In 1973 Great Britain finally joined the EU. But in 1974, the Conservative government led by Edward Heath was defeated in the elections. But the victorious Labour Party led by Prime Minister Harold Wilson immediately rushed to renegotiate the conditions for UK membership of the EEC and organise the first membership referendum. So, the first referendum challenging Britain’s further EEC membership was held back in 1975. Voters then voted against withdrawing, but as a result the Labour Party split into two opposing camps, with a 2:1 ratio in favour of withdrawing.
This single example shows that UK membership of the European Union was problematic from the outset. And it has always remained problematic. Probably, many people still remember the cries of Margaret Thatcher: “I want my money back!”
So, despite the constant tension, especially between the UK and Germany, strangely enough, nobody expected London to just slam the door and leave the EU. Therefore, the result of the consultative referendum held on June 23, 2016, which served as the basis for the withdrawal, so dumbfounded everyone that no one could recover for a long time. The British themselves, especially residents of large cities, were simply shocked by what happened. After waiting for almost a year, the UK government nevertheless initiated the withdrawal procedure on March 29, 2017, “in accordance with Article 50 of the Treaty on European Union”. Initially, the formal exit from the EU was supposed to take place exactly two years later: on March 29, 2019, at 23:00 GMT. But then such frictions, maneuvers and dirty squabbles began where everyone fought with everyone, that the withdrawal date was extended until October. But the agreement was not reached by that deadline. Finally, the UK membership of the EU which had lasted since 1973, had ended at midnight from January 31 to February 1, 2020.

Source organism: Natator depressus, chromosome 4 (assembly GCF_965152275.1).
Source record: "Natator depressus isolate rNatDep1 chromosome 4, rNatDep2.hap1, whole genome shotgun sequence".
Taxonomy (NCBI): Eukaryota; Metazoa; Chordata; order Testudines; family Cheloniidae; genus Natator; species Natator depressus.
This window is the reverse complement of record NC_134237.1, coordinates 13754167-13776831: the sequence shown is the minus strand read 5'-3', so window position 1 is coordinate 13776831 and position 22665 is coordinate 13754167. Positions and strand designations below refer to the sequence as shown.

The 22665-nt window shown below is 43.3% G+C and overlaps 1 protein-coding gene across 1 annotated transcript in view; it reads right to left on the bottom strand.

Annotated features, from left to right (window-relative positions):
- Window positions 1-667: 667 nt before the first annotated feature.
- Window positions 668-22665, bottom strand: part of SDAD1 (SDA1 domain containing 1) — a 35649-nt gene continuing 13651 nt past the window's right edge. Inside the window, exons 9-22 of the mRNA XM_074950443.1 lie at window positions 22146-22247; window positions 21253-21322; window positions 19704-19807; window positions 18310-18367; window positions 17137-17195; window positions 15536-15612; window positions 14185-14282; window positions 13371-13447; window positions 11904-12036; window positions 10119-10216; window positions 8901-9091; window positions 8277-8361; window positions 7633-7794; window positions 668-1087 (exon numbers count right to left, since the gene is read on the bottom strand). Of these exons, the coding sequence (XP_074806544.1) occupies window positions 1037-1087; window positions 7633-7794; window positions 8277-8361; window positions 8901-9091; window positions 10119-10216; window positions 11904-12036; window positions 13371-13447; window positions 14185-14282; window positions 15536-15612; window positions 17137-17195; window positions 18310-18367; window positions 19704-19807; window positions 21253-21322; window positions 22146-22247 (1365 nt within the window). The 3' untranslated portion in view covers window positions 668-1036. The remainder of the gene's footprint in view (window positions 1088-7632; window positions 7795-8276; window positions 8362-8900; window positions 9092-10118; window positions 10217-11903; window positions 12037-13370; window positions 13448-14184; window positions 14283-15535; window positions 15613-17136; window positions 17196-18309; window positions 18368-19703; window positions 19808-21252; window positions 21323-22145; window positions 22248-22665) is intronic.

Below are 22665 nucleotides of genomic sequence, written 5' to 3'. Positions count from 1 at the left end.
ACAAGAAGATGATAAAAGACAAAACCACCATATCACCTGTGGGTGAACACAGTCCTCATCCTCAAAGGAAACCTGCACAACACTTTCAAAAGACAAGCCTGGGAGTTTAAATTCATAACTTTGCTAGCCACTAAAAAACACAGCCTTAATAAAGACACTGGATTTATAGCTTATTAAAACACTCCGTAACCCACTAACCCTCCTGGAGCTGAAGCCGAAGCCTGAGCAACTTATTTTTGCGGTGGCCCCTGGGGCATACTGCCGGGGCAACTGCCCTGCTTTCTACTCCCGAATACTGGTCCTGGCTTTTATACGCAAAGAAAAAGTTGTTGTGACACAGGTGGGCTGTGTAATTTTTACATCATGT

The unthinkable thing has happened! The European Union, which had only expanded and expanded before that, suddenly lost one of its most important members. And it was its exclusion not for a misdemeanor, but upon the latter’s own request. Prior to this, European propaganda tirelessly asserted that EU membership is the dream of every European.
The manifestation of maximalism on the part of Brussels was especially surprising. It began to impose incredible conditions on London, they say, “all or nothing”. But over time, all of this began deflating, and ardor began to fade. And it turned out that the EU needed a good deal more than the UK, because Boris Johnson was ready to accept a no deal solution too.
Is Brexit good or not good for the UK? In fact, what did it change in the lives of ordinary citizens? There is no answer to this question yet. Because the Coronavirus has arrived! The economy stopped or slowed down significantly, people stopped moving between the countries. But we still aware of the best and the most important outcome: the visa-free regime did not change.
Great Britain is a great maritime power. That is why, in conclusion, I would like to send it a kind naval message: “A great ship requires great sailing!”